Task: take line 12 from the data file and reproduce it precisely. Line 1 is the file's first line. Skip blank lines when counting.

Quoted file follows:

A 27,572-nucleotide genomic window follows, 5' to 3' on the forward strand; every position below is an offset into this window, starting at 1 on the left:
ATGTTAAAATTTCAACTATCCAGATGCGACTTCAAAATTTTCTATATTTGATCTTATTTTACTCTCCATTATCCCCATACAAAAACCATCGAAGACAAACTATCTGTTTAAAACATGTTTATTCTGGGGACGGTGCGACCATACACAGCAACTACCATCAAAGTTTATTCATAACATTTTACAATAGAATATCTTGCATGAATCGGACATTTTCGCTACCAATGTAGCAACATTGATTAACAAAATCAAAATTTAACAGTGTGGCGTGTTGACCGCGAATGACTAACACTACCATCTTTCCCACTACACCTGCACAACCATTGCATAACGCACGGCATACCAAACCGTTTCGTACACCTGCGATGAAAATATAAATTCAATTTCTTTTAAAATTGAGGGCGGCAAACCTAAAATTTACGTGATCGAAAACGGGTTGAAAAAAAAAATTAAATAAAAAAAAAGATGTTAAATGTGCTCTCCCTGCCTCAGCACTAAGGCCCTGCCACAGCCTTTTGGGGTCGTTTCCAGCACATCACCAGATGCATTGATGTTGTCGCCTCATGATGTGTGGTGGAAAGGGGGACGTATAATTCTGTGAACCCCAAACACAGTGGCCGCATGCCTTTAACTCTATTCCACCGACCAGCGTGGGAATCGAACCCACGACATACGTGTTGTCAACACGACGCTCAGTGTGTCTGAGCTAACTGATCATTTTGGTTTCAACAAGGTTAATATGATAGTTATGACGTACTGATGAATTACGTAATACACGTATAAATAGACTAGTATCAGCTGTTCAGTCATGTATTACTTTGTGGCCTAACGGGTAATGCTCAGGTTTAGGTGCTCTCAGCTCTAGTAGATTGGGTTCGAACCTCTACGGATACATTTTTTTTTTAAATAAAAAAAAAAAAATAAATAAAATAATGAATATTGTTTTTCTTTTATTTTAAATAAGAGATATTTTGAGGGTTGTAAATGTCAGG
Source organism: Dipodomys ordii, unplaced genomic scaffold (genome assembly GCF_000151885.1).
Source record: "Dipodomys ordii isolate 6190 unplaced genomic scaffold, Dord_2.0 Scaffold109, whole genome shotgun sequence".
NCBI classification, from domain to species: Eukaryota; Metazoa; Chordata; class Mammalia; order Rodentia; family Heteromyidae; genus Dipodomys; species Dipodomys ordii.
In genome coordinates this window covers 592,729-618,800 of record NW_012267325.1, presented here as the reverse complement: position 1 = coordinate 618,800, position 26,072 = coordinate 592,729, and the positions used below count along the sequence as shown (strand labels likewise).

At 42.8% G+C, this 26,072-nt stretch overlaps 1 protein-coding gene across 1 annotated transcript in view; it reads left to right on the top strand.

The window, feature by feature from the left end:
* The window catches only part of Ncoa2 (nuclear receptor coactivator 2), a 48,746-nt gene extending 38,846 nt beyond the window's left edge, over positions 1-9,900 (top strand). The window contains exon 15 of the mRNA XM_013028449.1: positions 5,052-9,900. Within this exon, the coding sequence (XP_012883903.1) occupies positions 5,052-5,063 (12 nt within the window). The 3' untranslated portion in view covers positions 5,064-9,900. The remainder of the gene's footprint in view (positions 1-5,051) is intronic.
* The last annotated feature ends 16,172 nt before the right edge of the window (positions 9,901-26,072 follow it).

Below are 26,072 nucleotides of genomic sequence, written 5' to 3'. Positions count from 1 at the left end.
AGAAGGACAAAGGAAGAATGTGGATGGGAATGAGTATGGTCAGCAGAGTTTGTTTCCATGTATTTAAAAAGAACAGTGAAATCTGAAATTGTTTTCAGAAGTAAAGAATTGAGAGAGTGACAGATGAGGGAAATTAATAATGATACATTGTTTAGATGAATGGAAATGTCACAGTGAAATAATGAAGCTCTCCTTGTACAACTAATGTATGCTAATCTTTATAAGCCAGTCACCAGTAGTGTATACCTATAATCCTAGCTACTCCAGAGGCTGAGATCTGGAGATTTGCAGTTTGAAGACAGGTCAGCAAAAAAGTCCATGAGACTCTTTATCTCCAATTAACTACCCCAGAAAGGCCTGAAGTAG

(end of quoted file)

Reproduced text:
AGAAGGACAAAGGAAGAATGTGGATGGGAATGAGTATGGTCAGCAGAGTTTGTTTCCATGTATTTAAAAAGAACAGTGAAATCTGAAATTGTTTTCAGAAGTAAAGAATTGAGAGAGTGACAGATGAGGGAAATTAATAATGATACATTGTTTAGATGAATGGAAATGTCACAGTGAAATAATGAAGCTCTCCTTGTACAACTAATGTATGCTAATCTTTATAAGCCAGTCACCAGTAGTGTATACCTATAATCCTAGCTACTCCAGAGGCTGAGATCTGGAGATTTGCAGTTTGAAGACAGGTCAGCAAAAAAGTCCATGAGACTCTTTATCTCCAATTAACTACCCCAGAAAGGCCTGAAGTAG